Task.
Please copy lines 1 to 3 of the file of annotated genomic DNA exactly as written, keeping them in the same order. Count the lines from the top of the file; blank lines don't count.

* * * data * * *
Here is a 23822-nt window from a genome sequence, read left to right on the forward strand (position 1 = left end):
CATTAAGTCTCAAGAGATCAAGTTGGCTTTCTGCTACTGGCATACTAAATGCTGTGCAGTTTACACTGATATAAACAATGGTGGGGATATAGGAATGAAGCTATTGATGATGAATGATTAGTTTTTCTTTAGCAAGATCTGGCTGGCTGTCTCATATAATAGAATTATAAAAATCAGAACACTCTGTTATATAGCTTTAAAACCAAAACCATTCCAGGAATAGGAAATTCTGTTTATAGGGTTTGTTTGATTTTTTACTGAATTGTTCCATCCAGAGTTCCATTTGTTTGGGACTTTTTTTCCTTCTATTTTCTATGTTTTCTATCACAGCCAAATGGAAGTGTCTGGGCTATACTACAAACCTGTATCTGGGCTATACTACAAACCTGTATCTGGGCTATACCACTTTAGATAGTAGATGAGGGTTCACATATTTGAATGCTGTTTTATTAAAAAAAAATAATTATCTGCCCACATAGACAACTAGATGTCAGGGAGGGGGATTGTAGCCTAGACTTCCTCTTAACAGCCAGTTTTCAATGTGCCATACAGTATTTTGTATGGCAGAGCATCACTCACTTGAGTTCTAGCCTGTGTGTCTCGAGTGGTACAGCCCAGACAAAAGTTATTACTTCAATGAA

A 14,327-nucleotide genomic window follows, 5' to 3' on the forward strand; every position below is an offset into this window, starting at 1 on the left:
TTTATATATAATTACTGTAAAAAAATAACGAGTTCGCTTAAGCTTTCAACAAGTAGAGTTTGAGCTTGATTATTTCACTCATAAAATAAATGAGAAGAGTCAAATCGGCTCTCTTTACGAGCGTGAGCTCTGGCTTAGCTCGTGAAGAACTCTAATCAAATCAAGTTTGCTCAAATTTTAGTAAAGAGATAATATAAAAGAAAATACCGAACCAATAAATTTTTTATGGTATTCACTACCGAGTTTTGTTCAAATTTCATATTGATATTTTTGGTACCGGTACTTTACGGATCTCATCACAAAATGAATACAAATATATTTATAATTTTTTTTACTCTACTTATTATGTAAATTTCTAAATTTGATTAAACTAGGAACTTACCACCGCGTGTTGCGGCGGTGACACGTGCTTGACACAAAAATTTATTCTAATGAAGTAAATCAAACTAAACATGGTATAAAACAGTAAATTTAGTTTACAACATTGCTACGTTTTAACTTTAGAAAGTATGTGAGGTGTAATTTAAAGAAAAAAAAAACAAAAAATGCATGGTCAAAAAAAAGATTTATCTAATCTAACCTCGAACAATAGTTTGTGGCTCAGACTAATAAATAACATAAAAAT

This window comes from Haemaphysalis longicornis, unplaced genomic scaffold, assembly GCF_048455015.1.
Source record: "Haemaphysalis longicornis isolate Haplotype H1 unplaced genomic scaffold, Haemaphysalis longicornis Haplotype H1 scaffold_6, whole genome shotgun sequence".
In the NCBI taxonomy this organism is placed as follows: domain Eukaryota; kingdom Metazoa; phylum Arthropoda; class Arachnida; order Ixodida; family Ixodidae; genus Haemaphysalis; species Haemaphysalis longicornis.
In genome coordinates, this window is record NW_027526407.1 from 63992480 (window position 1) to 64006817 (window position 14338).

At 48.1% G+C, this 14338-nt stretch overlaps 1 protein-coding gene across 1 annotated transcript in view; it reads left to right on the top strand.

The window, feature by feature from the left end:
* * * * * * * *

Here is a 23822-nt window from a genome sequence, read left to right on the forward strand (position 1 = left end):
CATTAAGTCTCAAGAGATCAAGTTGGCTTTCTGCTACTGGCATACTAAATGCTGTGCAGTTTACACTGATATAAACAATGGTGGGGATATAGGAATGAAGCTATTGATGATGAATGATTAGTTTTTCTTTAGCAAGATCTGGCTGGCTGTCTCATATAATAGAATTATAAAAATCAGAACACTCTGTTATATAGCTTTAAAACCAAAACCATTCCAGGAATAGGAAATTCTGTTTATAGGGTTTGTTTGATTTTTTACTGAATTGTTCCATCCAGAGTTCCATTTGTTTGGGACTTTTTTTCCTTCTATTTTCTATGTTTTCTATCACAGCCAAATGGAAGTGTCTGGGCTATACTACAAACCTGTATCTGGGCTATACTACAAACCTGTATCTGGGCTATACCACTTTAGATAGTAGATGAGGGTTCACATATTTGAATGCTGTTTTATTAAAAAAAAATAATTATCTGCCCACATAGACAACTAGATGTCAGGGAGGGGGATTGTAGCCTAGACTTCCTCTTAACAGCCAGTTTTCAATGTGCCATACAGTATTTTGTATGGCAGAGCATCACTCACTTGAGTTCTAGCCTGTGTGTCTCGAGTGGTACAGCCCAGACAAAAGTTATTACTTCAATGAA

A 14,327-nucleotide genomic window follows, 5' to 3' on the forward strand; every position below is an offset into this window, starting at 1 on the left: